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Electric water heaters come in many sizes and shapes. (I recently found one in a basement of a 1938 home that looks like a washing machine). Most are cylindrical. They all provide years of service and have gotten much better insulated. This alone is a good reason to replace an old one. If you get over 10 years of service you have gotten your moneys worth. The sure sign of failure is a leak, usually trouble free, they can have some tricky to diagnose issues.
Gas water heaters recover quicker as a rule, be sure your heater is ample for the number of bathrooms you have in your home.
Ground water in our area is about 65 degrees. Warm water is about 110 degrees. heating it quickly takes a lot of energy. That is why storage makes sense and electric point of use units don’t work so well.
When they go bad we need to troubleshoot, often a small investment will keep the thing alive for a long time. Fortunately, there are no moving parts which makes them fairly easy to repair. The problem is that most of them run on the dangerous 220 volt power, that can be life threatening. Occasionally a nagging problem with intermittent symptoms can take a long time to ferret out.
How do they work
Electric water heaters all work the same way. they have elements that are immersed in the cold water that turn on and off depending upon the temperature of the stored water. They usually have 2 elements that work together or separately depending upon how much recovery is needed. The bottom one is the workhorse and the top is the top off one. Cold water is dropped in on the bottom and the hot water is dispensed from the top. The temperature is adjustable with a screwdriver beneath the access panels. (use caution this is high voltage will can melt tools, and injure you severely or worse.)
When problems happen
There is a logical approach to these problems that starts with identifying what the symptoms are then doing a head to toe exam. Replacing a water heater technically requires a permit, but that is rarely done (even by professionals.)
Warm water likely problem
- The top elements is not working. This could be caused by a faulty element or thermostat
- A dip tube could be broken (if this is the real problem and all other issues are ruled out. (get a new water heater) chances are that it is full of minerals and on its last leg.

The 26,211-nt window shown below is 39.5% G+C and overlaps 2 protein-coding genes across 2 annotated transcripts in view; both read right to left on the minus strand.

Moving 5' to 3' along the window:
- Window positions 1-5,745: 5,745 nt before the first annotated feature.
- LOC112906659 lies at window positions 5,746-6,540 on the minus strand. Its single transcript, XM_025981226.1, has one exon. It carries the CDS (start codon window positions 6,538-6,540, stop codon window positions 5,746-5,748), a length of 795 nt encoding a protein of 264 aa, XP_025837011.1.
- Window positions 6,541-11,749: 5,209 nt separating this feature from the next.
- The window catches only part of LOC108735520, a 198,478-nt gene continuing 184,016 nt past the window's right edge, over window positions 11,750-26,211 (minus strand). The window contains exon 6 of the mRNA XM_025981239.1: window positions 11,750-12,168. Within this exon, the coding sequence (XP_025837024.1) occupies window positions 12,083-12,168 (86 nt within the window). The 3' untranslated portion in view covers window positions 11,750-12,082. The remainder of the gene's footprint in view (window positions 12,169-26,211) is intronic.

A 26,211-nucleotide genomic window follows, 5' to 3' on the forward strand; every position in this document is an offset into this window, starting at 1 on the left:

- Check the temperature that the water heater is set to low, you may just need to turn it up.
- In one home we found that the hot and cold water lines were reversed.
- Too much hot water used, A simple fix is to turn the temperature up (then folks will need to mix some cold in for comfort) this can cause a scalding issue for inhabitants. Be sure to inform everyone that things have changed.
No hot water likely problem
- Check the circuit breaker first
- There is an internal breaker too.
- The bottom element is out or the thermostat is faulty
- Check electrical connections at the elements and thermostat connections
- Check the temperature setting,
- Checking for burnt out elements. WITH POWER OFF. Remove one leg (wire) of the element and then check both screws for continuity. No continuity = faulty element. Drain tank to replace elements.
- The top thermostat is the controlling one, I always replace this one first if the elements are good.
- Leaks are caused when the tank is corroded and at the end of its life.
- Other more common reasons for leaks are the fittings where the cold water comes in and the hot goes out. This happens more frequently than you think, corrosion or poor rubber gaskets.
- The T&P (Temperature & Pressure valve,) often on the side of a unit can which is designed to open if either of the limits reach dangerous will leak over time.
Too hot water
- Poorly seated thermostats, (they are held against the tank with pressure, a wimpy physical connection will prevent it from being satisfied and could run away overheating.)
- Thermostats set too high.
- Faulty thermostat.
Rare problems and assorted information
- Weird odors, This may be caused by water imperfections from the source, a well perhaps. Get help evaluating the issue from a local environmental laboratory by bring them a sample or consulting the water provider in the area. Sulfur smell is often an anode rod issue. there is a procedure for mitigating that problem in another post.